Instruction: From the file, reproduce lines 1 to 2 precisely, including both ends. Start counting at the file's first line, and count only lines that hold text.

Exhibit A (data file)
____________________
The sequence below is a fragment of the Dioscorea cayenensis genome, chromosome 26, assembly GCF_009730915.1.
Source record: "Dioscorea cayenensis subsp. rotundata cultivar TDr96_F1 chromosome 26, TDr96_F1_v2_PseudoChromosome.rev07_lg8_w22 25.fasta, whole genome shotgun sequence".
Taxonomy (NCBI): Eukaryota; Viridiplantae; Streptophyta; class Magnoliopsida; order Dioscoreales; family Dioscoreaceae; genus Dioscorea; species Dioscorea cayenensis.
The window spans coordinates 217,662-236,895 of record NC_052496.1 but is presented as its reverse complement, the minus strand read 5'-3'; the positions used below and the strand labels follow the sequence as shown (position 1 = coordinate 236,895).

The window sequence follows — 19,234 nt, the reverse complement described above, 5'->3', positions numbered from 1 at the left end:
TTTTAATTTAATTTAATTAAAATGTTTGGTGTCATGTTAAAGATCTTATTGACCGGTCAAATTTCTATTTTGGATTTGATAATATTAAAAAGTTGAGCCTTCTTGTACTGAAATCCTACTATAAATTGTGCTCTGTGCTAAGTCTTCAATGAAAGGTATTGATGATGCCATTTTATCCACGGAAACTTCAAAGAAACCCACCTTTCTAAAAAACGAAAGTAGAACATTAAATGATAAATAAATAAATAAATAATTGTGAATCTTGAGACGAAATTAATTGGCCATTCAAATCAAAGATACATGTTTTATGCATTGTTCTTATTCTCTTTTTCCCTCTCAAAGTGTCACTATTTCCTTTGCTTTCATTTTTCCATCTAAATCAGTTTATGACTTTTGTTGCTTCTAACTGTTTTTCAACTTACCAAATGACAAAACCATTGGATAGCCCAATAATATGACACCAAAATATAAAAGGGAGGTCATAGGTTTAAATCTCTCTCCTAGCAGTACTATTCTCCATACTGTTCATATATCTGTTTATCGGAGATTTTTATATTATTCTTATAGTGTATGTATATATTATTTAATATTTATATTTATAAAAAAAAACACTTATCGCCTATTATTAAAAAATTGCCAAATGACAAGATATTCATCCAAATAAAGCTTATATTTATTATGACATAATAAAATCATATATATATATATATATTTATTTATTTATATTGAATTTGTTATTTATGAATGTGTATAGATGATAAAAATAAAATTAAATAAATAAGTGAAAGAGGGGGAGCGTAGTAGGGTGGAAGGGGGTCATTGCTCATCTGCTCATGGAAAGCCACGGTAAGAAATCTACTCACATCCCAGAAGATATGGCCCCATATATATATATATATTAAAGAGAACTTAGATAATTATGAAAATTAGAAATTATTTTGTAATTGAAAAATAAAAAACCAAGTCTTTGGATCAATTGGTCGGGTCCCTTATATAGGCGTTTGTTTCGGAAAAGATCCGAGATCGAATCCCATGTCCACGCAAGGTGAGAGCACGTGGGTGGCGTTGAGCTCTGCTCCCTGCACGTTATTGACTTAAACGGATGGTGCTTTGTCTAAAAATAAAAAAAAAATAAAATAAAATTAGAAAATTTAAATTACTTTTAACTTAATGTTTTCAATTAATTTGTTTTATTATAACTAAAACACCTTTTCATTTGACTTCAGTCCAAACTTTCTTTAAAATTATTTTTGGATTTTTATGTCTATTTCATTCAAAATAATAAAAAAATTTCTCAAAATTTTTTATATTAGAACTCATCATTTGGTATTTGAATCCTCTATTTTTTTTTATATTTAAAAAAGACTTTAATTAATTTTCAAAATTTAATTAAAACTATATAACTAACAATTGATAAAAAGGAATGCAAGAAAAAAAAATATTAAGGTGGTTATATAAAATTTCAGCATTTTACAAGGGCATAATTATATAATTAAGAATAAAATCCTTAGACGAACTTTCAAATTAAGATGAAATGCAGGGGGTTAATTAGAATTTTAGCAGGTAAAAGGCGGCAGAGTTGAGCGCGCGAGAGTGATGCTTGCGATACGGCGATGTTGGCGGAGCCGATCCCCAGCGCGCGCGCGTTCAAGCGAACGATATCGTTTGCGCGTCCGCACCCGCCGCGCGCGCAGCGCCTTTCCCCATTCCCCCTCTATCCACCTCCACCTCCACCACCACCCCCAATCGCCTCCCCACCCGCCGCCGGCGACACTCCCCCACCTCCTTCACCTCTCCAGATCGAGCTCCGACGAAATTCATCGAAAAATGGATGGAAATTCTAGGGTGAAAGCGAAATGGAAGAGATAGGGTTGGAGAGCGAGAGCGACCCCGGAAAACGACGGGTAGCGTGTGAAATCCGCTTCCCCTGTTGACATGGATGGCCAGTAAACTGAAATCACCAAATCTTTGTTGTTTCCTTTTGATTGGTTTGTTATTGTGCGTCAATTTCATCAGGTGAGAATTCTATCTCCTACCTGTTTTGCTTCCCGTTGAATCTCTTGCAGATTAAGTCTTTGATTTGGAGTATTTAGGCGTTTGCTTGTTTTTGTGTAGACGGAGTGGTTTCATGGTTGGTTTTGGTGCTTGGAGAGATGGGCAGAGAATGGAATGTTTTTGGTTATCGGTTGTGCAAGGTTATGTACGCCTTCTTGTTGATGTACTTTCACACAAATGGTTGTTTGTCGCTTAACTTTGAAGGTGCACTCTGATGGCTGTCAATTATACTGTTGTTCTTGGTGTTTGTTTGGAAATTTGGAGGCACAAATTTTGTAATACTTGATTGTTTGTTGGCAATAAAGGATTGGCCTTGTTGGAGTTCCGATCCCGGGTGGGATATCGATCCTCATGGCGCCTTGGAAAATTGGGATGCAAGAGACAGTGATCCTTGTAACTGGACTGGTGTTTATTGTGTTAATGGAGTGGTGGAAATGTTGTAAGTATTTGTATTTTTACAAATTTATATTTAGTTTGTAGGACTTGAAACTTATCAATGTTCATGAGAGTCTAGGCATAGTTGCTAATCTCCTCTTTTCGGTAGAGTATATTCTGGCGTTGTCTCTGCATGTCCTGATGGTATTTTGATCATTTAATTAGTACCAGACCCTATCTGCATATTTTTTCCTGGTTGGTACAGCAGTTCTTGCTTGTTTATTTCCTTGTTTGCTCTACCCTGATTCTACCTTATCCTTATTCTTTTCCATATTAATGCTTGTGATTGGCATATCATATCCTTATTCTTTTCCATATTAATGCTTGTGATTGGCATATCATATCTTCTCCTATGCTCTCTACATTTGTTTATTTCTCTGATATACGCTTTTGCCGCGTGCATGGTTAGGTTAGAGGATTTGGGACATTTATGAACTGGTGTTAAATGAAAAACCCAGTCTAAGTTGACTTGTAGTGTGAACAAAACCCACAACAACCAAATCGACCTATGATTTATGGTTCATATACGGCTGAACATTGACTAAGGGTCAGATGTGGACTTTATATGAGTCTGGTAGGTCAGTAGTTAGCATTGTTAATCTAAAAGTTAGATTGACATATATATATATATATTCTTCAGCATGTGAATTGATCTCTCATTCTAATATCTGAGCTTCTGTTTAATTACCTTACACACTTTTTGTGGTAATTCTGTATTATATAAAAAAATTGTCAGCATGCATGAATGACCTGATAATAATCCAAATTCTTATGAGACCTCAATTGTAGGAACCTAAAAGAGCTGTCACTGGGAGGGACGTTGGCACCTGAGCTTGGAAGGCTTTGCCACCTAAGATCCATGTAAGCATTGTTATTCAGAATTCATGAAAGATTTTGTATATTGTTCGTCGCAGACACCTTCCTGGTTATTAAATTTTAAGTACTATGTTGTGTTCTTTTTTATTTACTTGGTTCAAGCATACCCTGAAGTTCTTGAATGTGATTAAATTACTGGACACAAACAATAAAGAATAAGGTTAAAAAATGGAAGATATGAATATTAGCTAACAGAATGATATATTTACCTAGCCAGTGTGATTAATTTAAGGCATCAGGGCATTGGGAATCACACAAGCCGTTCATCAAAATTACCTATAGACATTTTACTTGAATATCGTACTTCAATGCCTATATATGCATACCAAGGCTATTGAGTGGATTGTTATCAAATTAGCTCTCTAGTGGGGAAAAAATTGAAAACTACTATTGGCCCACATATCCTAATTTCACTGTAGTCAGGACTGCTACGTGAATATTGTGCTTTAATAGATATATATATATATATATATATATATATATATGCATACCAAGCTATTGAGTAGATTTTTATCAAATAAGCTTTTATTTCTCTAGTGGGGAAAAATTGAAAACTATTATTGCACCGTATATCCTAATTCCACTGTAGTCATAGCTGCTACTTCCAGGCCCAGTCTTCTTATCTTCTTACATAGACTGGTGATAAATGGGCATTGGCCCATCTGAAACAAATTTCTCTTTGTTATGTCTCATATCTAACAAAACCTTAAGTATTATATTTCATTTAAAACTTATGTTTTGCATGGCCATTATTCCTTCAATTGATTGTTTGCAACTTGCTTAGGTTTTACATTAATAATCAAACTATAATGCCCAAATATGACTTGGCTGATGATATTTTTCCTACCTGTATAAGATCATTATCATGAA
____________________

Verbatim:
The sequence below is a fragment of the Dioscorea cayenensis genome, chromosome 26, assembly GCF_009730915.1.
Source record: "Dioscorea cayenensis subsp. rotundata cultivar TDr96_F1 chromosome 26, TDr96_F1_v2_PseudoChromosome.rev07_lg8_w22 25.fasta, whole genome shotgun sequence".